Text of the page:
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Raritan Valley Group > Archive > American Cyanamid Superfund Site
The American Cyanamid superfund site (435 acres) between the Somerset Patriots baseball field and the Raritan River in Bridgewater. They produced a variety of chemical products from 1915 to 1999
Although originally a manufacturer of agricultural chemicals, American Cyanamid's product line was soon broadened into many different types of industrial chemicals and specialty chemicals. The company then diversified into synthetic fibers, pharmaceuticals, surgical products, plastics, and inorganic pigments prior to World War II; and later added, by acquisitions, cosmetic and toiletry products, perfumes, building products, home building, and several smaller product categories following WWII.
The site contains 27 waste disposal areas, referred to as "impoundments", which were used for disposal of various chemical sludges and other wastes. Investigations conducted by the New Jersey Department of Environmental Protection (NJDEP) and the potentially responsible party (PRP) of record have documented groundwater and soil contamination.
Out of 27 impoundments identified at the site, 16 were deemed necessary to be addressed under the Comprehensive Environmental Response, Compensation, and Liability Act (CERCLA) (Otherwise known as Superfund). The other 11 impoundments were either never used, contain only river silt from the facility's former river water treatment plant, contain emergency fire water, have been closed or are being closed in accordance with approved Resource Conservation and Recovery Act (RCRA) closure plans. The 16 CERCLA-classified impoundments were used for storing by-products of rubber chemical production, dye production, coal tar distillation and/or the disposal of general plant waste and demolition debris. These impoundments have been estimated to contain 877,000 tons of waste material, consisting primarily of volatile organic compounds (VOCs) such as benzene, chlorobenzene, toluene and xylene, semi-VOCs (SVOCs) such as benzene, chlorobenzene, toluene and xylene, and inorganics and metals such as antimony, arsenic, barium, beryllium, cadmium, chromium, copper, lead, mercury, nickel, selenium, silver and vanadium.
As of the Fall of 2012, 6 Impoundments have been cleaned up. 2 Impoundments were in the process of being cleaned up with an end date of 2020. 6 Were included in the recommended Plan 4A presented in March 2012 with a time frame of 10 years. It is currently in the remedial design phase. 2 Are going thru a Focused Feasibility Study from Dec. 2013 to Mar 2014 The results of this study will be analyzed to recommend a solution with an undetermined time schedule.At least 650,000 gallons of groundwater are being pumped out each day for treatment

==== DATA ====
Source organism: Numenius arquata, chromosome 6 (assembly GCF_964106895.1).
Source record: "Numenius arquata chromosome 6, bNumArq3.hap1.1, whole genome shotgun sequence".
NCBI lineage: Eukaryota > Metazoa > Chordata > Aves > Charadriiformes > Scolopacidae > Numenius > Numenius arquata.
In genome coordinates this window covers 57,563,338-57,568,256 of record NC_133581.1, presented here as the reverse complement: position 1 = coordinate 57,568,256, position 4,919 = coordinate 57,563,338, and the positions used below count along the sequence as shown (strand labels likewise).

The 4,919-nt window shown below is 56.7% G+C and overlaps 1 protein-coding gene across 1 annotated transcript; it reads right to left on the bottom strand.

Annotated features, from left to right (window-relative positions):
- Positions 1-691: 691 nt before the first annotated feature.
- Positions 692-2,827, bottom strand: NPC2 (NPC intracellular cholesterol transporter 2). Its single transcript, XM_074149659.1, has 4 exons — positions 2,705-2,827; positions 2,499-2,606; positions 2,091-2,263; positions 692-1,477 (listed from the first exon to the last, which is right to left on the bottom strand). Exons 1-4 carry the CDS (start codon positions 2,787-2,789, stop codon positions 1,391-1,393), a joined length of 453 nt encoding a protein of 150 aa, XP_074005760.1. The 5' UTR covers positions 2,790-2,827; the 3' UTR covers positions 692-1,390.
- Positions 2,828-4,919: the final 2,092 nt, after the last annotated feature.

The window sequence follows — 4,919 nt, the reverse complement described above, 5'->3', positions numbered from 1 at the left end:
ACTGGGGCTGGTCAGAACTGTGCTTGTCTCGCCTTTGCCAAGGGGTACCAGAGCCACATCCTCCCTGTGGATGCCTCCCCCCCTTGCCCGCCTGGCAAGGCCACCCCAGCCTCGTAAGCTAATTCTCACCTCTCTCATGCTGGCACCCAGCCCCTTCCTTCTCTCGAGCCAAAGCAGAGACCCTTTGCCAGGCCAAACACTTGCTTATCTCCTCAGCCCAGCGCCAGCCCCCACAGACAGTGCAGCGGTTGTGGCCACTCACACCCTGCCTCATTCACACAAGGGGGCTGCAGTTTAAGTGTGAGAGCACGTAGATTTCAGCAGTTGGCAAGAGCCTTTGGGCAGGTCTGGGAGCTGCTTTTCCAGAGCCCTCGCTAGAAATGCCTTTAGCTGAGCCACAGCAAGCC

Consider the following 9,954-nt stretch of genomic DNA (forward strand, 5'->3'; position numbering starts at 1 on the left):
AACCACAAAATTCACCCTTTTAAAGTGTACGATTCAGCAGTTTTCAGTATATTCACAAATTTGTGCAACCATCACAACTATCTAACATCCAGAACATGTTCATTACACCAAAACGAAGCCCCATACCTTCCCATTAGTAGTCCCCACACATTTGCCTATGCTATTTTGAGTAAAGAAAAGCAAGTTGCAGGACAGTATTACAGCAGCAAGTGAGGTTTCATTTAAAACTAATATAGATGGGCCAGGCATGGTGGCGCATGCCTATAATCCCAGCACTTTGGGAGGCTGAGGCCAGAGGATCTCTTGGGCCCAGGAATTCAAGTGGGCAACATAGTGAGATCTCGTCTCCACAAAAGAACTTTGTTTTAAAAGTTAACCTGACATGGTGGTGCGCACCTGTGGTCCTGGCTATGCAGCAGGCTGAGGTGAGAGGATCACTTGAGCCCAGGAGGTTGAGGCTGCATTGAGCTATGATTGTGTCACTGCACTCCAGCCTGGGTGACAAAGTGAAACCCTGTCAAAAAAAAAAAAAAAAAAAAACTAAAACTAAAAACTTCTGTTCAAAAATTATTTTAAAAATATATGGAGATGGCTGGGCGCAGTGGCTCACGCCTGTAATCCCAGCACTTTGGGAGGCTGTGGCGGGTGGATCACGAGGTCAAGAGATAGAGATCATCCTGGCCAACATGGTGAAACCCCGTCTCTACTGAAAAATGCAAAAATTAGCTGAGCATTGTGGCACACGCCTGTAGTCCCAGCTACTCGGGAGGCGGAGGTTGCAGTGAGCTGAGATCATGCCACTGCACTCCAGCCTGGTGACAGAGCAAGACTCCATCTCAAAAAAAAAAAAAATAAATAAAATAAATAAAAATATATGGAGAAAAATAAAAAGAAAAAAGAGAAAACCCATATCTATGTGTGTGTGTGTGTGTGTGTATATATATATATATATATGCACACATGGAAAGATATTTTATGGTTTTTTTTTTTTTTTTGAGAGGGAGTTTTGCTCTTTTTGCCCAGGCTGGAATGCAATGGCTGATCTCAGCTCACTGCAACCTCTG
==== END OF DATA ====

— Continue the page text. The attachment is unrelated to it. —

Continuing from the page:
The company merged with American Home Products in 1994. At that time, the purchase price, $9.5 billion, made it the second-largest industrial acquisition in US history.
In 1998, EPA deleted 140 acres of the site from the Superfund list and the property was redeveloped for commercial use (retail stores, a professional baseball stadium, and a commuter/stadium parking lot).
In the Fall of 2010, Pfizer representatives observed seepage along the banks of the Raritan River, which were found to contain benzene. A groundwater removal system including a collection trench, a containment wall and an interim groundwater treatment system was completed in May 2012, although representatives from the Edison Wetlands Association and the New Jersey Sierra Club said at the time that the system would not do the job.
Flooding after Hurricane Irene:
According to an article at, http://www.mycentraljersey.com/article/20110905/NJNEWS/309040011/ The lagoons have been seeping carcinogenic benzene 20,000 times regulatory levels all year into the Raritan River, according to the EPA, which has collected samples of floodwaters from the 400-acre site after hurricane Irene in 2011. Results should be known soon, spokesman Elias Rodriguez said.
According to EPA spokesperson Bonnie Bellow, about 200 million gallons of water flooded the property and electricity was "totally knocked out" by the storms.
"USEPA must act immediately and take over this investigation and clean up in order to protect the families of Central Jersey," said Robert Spiegel, executive director of Edison Wetlands Association, the environmental organization that discovered the lagoons' benzene leak.
Jeff Tittel, executive director of the New Jersey chapter of Sierra Club, agreed.
"The EPA, instead of taking samples, should be taking remedial action to clean up this toxic mess," Tittel said. "Pollution from this site has impacted the river in the past and is doing it again. We need action, not studies, to protect us from this pollution at this site. EPA fiddles, while American Cyanamid leaks."